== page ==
Rationalising life is ignoring the facts

By Silas Sachs posted on 19.11.2012

John Nashes Game Theory

Betrayal, distrust and self centeredness gives individuals the biggest freedom possible. That's according to the theories of John Forbes Nash, Jr.. He is the guy known from the movie "A beautiful mind". In the 1950ies the mathematician applied game theory to human behaviour, in his theory the rationally safest way of living and the one with the biggest outcome for everyone was betrayal and distrust. So we're all free if we acted purely self interested.

These principles infiltrated society more and more and came to a high in the nineties. Britain's New Labour for example supported this new freedom and brought in into the management of public service. Saying that when everyone acts in his personal interest seeking only the best for himself we reach a state of equilibrium, the perfect balance, fairness and equality. Eventually New Labour's ideas of rationalising public service didn't work out. In full extent this theory means that we lived distrustful lives constantly monitoring and analysing each other. There is no space for emotion towards fellow humans.

Rationalising life is ignoring the facts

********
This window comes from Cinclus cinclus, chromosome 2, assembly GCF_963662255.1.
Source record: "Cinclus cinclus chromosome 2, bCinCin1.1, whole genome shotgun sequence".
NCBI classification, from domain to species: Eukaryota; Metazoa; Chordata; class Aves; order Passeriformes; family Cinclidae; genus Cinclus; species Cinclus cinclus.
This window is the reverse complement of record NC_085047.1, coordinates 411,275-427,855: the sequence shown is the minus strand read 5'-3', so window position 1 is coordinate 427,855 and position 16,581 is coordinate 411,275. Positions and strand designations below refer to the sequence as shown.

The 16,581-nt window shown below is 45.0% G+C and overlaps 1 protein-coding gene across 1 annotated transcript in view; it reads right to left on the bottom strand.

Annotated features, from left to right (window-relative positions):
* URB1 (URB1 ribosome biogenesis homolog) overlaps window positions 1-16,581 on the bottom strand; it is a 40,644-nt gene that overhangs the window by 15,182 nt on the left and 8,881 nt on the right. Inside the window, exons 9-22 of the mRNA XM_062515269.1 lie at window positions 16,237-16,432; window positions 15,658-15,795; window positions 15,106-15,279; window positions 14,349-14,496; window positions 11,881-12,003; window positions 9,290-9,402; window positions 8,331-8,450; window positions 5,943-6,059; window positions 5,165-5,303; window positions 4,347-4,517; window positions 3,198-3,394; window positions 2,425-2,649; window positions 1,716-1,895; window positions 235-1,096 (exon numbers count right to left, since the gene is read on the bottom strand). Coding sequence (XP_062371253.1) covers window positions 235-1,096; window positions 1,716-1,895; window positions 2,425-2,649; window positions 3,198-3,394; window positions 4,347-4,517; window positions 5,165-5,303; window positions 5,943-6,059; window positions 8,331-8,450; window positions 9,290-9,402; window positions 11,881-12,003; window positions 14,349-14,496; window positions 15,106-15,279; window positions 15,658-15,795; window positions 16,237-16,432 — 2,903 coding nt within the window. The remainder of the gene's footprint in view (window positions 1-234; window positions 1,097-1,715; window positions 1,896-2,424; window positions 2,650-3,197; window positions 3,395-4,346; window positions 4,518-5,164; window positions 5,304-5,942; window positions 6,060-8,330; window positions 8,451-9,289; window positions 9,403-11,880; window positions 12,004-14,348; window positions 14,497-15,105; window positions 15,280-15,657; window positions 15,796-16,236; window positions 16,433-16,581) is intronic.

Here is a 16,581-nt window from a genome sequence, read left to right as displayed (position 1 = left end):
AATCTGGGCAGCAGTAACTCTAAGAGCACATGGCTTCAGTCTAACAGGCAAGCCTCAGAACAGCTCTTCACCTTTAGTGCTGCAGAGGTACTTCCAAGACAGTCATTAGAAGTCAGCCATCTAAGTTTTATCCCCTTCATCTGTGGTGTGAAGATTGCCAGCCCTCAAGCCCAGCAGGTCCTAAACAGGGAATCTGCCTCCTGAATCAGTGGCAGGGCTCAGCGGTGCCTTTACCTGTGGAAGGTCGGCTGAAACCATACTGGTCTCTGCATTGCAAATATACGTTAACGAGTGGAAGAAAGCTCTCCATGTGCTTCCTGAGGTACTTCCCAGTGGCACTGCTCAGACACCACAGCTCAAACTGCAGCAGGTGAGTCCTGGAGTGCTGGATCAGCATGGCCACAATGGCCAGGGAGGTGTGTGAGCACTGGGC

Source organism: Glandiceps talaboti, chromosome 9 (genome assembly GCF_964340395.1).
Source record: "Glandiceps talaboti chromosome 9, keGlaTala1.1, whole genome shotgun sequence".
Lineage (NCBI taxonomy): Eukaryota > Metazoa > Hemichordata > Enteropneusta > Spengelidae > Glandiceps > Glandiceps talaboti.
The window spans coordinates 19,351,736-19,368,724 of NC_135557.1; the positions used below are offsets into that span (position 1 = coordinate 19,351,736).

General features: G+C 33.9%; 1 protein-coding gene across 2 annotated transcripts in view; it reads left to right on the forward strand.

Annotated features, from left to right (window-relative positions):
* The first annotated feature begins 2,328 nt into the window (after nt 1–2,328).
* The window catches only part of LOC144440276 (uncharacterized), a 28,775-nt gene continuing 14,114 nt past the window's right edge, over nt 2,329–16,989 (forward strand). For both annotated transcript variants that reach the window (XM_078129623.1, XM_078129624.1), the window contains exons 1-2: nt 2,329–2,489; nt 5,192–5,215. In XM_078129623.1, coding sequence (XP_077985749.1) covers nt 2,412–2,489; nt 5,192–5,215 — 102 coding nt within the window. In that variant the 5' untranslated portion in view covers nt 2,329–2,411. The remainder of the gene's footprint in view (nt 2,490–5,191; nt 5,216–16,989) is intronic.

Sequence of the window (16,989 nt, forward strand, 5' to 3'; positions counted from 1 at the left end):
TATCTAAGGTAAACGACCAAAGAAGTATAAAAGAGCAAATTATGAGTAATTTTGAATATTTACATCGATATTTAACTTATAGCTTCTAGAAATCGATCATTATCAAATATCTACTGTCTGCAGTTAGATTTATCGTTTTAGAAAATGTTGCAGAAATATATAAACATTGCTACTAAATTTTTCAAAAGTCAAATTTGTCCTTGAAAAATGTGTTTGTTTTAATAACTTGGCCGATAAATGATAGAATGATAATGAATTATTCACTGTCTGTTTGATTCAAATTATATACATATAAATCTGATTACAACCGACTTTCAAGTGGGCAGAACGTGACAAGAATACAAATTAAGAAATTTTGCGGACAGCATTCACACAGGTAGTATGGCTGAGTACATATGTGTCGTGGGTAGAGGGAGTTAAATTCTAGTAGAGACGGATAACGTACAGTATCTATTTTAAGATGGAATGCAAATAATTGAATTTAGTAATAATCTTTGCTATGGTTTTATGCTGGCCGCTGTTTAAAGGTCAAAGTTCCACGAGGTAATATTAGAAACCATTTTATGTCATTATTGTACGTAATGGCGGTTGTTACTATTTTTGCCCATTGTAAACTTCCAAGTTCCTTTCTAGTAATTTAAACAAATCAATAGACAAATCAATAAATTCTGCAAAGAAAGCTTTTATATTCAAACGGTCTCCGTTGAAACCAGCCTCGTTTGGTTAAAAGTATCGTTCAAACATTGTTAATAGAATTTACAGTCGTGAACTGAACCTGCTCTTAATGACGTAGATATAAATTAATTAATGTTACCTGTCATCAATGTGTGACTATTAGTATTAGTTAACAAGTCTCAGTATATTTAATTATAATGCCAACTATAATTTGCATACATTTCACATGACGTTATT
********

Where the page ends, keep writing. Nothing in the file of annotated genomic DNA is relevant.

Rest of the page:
Nash went mentally ill after a while, thinking that there where secret organisations which weren't there. He spent lots of years in hospitals and apparently got cured. He is still alive and researching math.

In interviews he later talks about his theories looking back to when he was a young man. He somewhat changed his mind about his own ideas and said something like: "Humans are way more complex than just self interested. Game Theory only works when individuals are purely self interested."

A merciless game with no end

If one starts playing by Nashes rules everyone around can do the same or be in disadvantage. In a society of performance and competition you don't have space for disadvantages and the game becomes a virus. And this is the reason why we – though even Nash realised the problem in his theory – still play this cruel game, try to avoid it, be forced to play it again, get betrayed and live in constant state of alert.

In the end our pursuit of freedom led us to a system of betrayal and distrust. Maybe it's time for the good old way of playing fair again.

Photograph by Peter Badge

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